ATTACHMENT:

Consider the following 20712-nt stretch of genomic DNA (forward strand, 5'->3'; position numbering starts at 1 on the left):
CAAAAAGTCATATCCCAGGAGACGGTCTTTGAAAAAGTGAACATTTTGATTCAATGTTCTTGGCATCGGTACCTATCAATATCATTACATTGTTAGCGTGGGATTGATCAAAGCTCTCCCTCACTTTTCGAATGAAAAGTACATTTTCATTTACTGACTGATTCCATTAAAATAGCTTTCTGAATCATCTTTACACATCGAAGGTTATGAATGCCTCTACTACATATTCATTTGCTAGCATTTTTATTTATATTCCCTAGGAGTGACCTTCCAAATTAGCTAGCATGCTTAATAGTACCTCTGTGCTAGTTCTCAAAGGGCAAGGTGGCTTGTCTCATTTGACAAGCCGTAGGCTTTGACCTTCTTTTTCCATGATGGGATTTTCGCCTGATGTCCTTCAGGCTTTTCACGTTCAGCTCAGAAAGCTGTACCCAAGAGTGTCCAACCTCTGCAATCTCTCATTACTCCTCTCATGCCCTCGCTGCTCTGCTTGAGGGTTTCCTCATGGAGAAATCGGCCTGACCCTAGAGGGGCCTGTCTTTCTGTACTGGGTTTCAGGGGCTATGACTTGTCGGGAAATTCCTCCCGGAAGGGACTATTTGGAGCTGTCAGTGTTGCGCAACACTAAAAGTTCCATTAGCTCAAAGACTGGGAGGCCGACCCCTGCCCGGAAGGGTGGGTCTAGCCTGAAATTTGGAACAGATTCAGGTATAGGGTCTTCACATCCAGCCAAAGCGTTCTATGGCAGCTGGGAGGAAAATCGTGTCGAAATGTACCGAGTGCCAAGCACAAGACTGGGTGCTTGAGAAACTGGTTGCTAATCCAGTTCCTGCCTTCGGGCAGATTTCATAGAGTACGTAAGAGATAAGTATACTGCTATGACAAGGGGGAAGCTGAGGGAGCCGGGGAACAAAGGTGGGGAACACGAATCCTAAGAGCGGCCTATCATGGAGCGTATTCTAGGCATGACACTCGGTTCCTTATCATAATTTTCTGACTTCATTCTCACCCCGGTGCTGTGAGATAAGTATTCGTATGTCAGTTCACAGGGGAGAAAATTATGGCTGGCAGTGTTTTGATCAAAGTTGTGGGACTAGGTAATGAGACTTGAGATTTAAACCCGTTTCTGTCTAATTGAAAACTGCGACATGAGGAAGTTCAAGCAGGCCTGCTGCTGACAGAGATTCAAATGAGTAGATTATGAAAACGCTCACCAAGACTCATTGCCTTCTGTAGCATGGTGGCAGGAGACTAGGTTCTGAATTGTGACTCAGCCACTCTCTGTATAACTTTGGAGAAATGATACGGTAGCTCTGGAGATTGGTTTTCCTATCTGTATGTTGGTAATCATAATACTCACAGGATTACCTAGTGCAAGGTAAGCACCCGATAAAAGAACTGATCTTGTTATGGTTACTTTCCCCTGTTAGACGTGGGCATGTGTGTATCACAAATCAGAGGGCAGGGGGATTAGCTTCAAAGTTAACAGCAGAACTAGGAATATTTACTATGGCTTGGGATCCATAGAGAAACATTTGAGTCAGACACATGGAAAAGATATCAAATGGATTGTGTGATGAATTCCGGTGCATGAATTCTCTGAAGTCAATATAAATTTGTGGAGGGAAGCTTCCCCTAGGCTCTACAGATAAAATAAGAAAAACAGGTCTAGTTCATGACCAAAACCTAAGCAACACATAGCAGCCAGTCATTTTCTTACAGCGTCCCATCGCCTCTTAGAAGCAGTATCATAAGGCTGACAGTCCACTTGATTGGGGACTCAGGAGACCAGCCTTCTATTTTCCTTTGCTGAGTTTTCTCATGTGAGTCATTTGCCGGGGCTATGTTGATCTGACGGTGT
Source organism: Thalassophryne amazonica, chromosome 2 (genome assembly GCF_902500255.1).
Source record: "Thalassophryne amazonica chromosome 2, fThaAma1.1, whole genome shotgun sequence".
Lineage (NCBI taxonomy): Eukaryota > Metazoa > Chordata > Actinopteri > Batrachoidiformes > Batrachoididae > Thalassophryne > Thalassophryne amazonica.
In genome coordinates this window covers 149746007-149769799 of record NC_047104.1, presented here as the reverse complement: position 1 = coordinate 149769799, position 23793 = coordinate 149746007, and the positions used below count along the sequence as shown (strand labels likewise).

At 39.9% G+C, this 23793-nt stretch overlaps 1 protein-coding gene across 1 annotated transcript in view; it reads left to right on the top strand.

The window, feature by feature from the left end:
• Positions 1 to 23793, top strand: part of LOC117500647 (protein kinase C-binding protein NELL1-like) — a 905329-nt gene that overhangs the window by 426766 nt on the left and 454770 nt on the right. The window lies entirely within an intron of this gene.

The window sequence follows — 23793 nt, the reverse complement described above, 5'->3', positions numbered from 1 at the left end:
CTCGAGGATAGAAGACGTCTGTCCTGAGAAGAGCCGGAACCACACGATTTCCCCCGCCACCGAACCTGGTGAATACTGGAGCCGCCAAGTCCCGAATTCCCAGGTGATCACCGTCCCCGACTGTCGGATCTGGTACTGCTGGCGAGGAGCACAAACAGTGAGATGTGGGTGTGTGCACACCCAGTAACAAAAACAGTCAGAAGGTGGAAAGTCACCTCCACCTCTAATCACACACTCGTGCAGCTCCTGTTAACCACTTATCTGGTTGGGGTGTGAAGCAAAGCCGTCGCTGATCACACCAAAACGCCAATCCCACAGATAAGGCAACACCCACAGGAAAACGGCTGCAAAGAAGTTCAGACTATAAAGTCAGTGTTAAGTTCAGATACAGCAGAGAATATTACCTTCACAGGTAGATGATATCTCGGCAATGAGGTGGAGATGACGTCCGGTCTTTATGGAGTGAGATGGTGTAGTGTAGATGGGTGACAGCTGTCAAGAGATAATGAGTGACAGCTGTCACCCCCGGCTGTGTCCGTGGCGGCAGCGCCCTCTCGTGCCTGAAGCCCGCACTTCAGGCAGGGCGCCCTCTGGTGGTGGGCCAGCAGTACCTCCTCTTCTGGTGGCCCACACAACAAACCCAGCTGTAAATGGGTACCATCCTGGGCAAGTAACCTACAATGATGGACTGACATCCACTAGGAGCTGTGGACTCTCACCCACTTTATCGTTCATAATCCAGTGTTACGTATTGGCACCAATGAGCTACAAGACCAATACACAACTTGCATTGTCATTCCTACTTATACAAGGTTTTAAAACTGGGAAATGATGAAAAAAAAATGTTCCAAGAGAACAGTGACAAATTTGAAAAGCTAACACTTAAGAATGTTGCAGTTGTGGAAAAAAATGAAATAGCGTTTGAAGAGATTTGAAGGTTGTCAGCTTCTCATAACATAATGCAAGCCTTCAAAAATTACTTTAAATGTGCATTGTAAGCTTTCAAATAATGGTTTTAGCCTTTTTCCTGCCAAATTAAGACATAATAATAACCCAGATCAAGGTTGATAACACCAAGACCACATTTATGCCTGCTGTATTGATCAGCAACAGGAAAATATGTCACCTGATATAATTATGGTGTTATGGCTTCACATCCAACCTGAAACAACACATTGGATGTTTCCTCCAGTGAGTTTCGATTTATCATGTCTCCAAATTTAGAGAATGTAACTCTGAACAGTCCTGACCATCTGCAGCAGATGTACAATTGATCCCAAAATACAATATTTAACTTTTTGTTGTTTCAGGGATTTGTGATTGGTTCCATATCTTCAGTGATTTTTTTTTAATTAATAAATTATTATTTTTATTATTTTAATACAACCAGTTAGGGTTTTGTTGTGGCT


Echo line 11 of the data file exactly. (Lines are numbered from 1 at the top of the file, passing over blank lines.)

CTCGAGGATAGAAGACGTCTGTCCTGAGAAGAGCCGGAACCACACGATTTCCCCCGCCACCGAACCTGGTGAATACTGGAGCCGCCAAGTCCCGAATTCCCAGGTGATCACCGTCCCCGACTGTCGGATCTGGTACTGCTGGCGAGGAGCACAAACAGTGAGATGTGGGTGTGTGCACACCCAGTAACAAAAACAGTCAGAAGGTGGAAAGTCACCTCCACCTCTAATCACACACTCGTGCAGCTCCTGTTAACCACTTATCTGGTTGGGGTGTGAAGCAAAGCCGTCGCTGATCACACCAAAACGCCAATCCCACAGATAAGGCAACACCCACAGGAAAACGGCTGCAAAGAAGTTCAGACTATAAAGTCAGTGTTAAGTTCAGATACAGCAGAGAATATTACCTTCACAGGTAGATGATATCTCGGCAATGAGGTGGAGATGACGTCCGGTCTTTATGGAGTGAGATGGTGTAGTGTAGATGGGTGACAGCTGTCAAGAGATAATGAGTGACAGCTGTCACCCCCGGCTGTGTCCGTGGCGGCAGCGCCCTCTCGTGCCTGAAGCCCGCACTTCAGGCAGGGCGCCCTCTGGTGGTGGGCCAGCAGTACCTCCTCTTCTGGTGGCCCACACAACAAACCCAGCTGTAAATGGGTACCATCCTGGGCAAGTAACCTACAATGATGGACTGACATCCACTAGGAGCTGTGGACTCTCACCCACTTTATCGTTCATAATCCAGTGTTACGTATTGGCACCAATGAGCTACAAGACCAATACACAACTTGCATTGTCATTCCTACTTATACAAGGTTTTAAAACTGGGAAATGATGAAAAAAAAATGTTCCAAGAGAACAGTGACAAATTTGAAAAGCTAACACTTAAGAATGTTGCAGTTGTGGAAAAAAATGAAATAGCGTTTGAAGAGATTTGAAGGTTGTCAGCTTCTCATAACATAATGCAAGCCTTCAAAAATTACTTTAAATGTGCATTGTAAGCTTTCAAATAATGGTTTTAGCCTTTTTCCTGCCAAATTAAGACATAATAATAACCCAGATCAAGGTTGATAACACCAAGACCACATTTATGCCTGCTGTATTGATCAGCAACAGGAAAATATGTCACCTGATATAATTATGGTGTTATGGCTTCACATCCAACCTGAAACAACACATTGGATGTTTCCTCCAGTGAGTTTCGATTTATCATGTCTCCAAATTTAGAGAATGTAACTCTGAACAGTCCTGACCATCTGCAGCAGATGTACAATTGATCCCAAAATACAATATTTAACTTTTTGTTGTTTCAGGGATTTGTGATTGGTTCCATATCTTCAGTGATTTTTTTTTAATTAATAAATTATTATTTTTATTATTTTAATACAACCAGTTAGGGTTTTGTTGTGGCT